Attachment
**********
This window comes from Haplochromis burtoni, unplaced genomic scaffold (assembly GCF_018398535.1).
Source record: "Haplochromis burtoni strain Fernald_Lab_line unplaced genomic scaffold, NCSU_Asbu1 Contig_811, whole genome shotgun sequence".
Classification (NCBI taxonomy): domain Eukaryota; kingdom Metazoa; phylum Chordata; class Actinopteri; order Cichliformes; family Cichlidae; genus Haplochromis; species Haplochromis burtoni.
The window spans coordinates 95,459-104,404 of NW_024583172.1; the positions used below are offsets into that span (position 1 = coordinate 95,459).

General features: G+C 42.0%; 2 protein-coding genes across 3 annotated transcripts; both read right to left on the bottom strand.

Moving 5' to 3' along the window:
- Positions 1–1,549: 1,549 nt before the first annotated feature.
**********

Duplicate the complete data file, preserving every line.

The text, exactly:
This window comes from Haplochromis burtoni, unplaced genomic scaffold (assembly GCF_018398535.1).
Source record: "Haplochromis burtoni strain Fernald_Lab_line unplaced genomic scaffold, NCSU_Asbu1 Contig_811, whole genome shotgun sequence".
Classification (NCBI taxonomy): domain Eukaryota; kingdom Metazoa; phylum Chordata; class Actinopteri; order Cichliformes; family Cichlidae; genus Haplochromis; species Haplochromis burtoni.
The window spans coordinates 95,459-104,404 of NW_024583172.1; the positions used below are offsets into that span (position 1 = coordinate 95,459).

General features: G+C 42.0%; 2 protein-coding genes across 3 annotated transcripts; both read right to left on the bottom strand.

Moving 5' to 3' along the window:
- Positions 1–1,549: 1,549 nt before the first annotated feature.